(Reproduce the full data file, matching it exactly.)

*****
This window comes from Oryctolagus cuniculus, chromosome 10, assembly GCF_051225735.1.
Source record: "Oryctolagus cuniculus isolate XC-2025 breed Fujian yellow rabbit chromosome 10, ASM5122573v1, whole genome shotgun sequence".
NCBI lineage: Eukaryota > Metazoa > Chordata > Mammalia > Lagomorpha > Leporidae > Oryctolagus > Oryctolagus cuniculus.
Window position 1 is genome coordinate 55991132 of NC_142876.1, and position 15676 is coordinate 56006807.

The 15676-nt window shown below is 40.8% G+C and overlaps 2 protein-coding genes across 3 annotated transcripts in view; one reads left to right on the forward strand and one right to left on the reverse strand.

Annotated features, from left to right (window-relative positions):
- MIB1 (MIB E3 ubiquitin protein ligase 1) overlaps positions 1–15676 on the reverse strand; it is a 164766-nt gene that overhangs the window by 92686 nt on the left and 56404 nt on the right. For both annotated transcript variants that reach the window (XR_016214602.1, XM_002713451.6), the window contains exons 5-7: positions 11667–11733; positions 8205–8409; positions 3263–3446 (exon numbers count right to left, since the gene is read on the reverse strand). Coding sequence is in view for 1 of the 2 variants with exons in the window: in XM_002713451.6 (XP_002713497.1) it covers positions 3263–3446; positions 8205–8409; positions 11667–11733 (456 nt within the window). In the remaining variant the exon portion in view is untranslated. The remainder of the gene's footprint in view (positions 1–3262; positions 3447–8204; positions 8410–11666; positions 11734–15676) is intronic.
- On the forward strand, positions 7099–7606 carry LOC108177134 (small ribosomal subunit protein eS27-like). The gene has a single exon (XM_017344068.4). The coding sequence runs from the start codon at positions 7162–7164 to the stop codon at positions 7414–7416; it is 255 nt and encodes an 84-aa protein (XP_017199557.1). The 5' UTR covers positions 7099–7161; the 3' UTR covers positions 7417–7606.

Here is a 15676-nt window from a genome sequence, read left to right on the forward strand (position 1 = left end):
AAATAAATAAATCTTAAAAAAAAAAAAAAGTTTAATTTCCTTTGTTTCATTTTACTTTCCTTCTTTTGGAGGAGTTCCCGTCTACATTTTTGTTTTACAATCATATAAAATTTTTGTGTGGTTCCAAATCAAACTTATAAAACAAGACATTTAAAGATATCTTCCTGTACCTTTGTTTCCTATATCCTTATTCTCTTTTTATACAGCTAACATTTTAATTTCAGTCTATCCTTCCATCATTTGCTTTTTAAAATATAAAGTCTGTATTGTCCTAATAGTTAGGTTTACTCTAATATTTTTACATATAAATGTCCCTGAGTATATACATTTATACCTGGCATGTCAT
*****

This window comes from Oryctolagus cuniculus, chromosome 10, assembly GCF_051225735.1.
Source record: "Oryctolagus cuniculus isolate XC-2025 breed Fujian yellow rabbit chromosome 10, ASM5122573v1, whole genome shotgun sequence".
NCBI lineage: Eukaryota > Metazoa > Chordata > Mammalia > Lagomorpha > Leporidae > Oryctolagus > Oryctolagus cuniculus.
Window position 1 is genome coordinate 55991132 of NC_142876.1, and position 15676 is coordinate 56006807.

The 15676-nt window shown below is 40.8% G+C and overlaps 2 protein-coding genes across 3 annotated transcripts in view; one reads left to right on the forward strand and one right to left on the reverse strand.

Annotated features, from left to right (window-relative positions):
- MIB1 (MIB E3 ubiquitin protein ligase 1) overlaps positions 1–15676 on the reverse strand; it is a 164766-nt gene that overhangs the window by 92686 nt on the left and 56404 nt on the right. For both annotated transcript variants that reach the window (XR_016214602.1, XM_002713451.6), the window contains exons 5-7: positions 11667–11733; positions 8205–8409; positions 3263–3446 (exon numbers count right to left, since the gene is read on the reverse strand). Coding sequence is in view for 1 of the 2 variants with exons in the window: in XM_002713451.6 (XP_002713497.1) it covers positions 3263–3446; positions 8205–8409; positions 11667–11733 (456 nt within the window). In the remaining variant the exon portion in view is untranslated. The remainder of the gene's footprint in view (positions 1–3262; positions 3447–8204; positions 8410–11666; positions 11734–15676) is intronic.
- On the forward strand, positions 7099–7606 carry LOC108177134 (small ribosomal subunit protein eS27-like). The gene has a single exon (XM_017344068.4). The coding sequence runs from the start codon at positions 7162–7164 to the stop codon at positions 7414–7416; it is 255 nt and encodes an 84-aa protein (XP_017199557.1). The 5' UTR covers positions 7099–7161; the 3' UTR covers positions 7417–7606.

Here is a 15676-nt window from a genome sequence, read left to right on the forward strand (position 1 = left end):
AAATAAATAAATCTTAAAAAAAAAAAAAAGTTTAATTTCCTTTGTTTCATTTTACTTTCCTTCTTTTGGAGGAGTTCCCGTCTACATTTTTGTTTTACAATCATATAAAATTTTTGTGTGGTTCCAAATCAAACTTATAAAACAAGACATTTAAAGATATCTTCCTGTACCTTTGTTTCCTATATCCTTATTCTCTTTTTATACAGCTAACATTTTAATTTCAGTCTATCCTTCCATCATTTGCTTTTTAAAATATAAAGTCTGTATTGTCCTAATAGTTAGGTTTACTCTAATATTTTTACATATAAATGTCCCTGAGTATATACATTTATACCTGGCATGTCAT